Women represent the majority of informal workers in developing countries, especially in Sub-Saharan Africa. It is also the case that the region is characterised by high adolescent pregnancy rates. Little empirical evidence exists concerning the causal relationship between teen fertility and the likelihood of informal employment. Using longitudinal data from Madagascar designed to capture the transition from adolescence to adulthood, we estimate a multinomial logit model to capture the effect of the timing of first birth on female selection into four categories: non-participation, informal employment, formal employment, and student. To address the endogeneity of fertility and labor market outcomes, we instrument timing of first birth using women’s community-level access, and duration of exposure to family planning. Our results suggest that motherhood increases the probability of employment and that women whose first birth occurs during adolescence are mostly employed into low-quality informal jobs. This effect is partially, but not entirely, mediated by the effect of teen childbearing on schooling.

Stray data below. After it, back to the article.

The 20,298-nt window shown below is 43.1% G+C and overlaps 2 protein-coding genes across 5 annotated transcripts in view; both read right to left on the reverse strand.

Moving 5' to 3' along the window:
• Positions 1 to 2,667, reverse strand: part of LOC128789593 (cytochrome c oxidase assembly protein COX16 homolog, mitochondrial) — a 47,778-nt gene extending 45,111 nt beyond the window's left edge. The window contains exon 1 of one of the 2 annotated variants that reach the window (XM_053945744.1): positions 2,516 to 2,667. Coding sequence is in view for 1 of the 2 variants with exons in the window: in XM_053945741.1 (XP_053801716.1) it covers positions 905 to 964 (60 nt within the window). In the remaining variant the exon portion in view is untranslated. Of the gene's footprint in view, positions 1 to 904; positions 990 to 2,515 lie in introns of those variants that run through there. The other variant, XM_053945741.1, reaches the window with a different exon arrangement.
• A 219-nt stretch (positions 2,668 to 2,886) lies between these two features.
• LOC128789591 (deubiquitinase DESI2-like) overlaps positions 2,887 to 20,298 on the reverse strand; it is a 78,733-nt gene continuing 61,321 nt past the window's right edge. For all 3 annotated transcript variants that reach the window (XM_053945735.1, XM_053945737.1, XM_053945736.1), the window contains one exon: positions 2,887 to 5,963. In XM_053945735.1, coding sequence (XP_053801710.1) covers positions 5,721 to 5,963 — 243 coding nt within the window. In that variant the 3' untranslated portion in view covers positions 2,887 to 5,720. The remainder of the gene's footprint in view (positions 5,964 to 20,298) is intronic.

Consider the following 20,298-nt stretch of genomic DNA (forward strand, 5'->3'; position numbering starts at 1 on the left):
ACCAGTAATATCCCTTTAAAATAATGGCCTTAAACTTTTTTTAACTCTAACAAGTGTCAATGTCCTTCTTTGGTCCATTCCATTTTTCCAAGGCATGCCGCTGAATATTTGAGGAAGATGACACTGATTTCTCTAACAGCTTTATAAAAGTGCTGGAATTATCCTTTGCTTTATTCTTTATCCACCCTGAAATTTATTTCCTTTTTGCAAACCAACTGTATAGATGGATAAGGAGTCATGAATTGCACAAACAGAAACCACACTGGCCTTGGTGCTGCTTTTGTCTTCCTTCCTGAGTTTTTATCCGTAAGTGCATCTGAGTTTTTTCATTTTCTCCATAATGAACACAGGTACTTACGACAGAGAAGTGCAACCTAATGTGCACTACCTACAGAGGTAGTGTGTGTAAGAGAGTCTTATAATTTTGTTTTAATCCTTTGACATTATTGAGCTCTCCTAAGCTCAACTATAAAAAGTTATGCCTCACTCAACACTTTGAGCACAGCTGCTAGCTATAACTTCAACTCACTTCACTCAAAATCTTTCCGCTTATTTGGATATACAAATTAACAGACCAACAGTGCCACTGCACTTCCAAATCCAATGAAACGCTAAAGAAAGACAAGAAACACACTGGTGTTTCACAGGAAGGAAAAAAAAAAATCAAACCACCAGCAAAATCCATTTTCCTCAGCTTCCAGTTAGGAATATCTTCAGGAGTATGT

|Title||Teen Fertility and Female Employment Outcomes: Evidence from Madagascar|
|Published in||Journal of African Economies, 28(3), 277-303|
|Project||Transitions to Adulthood|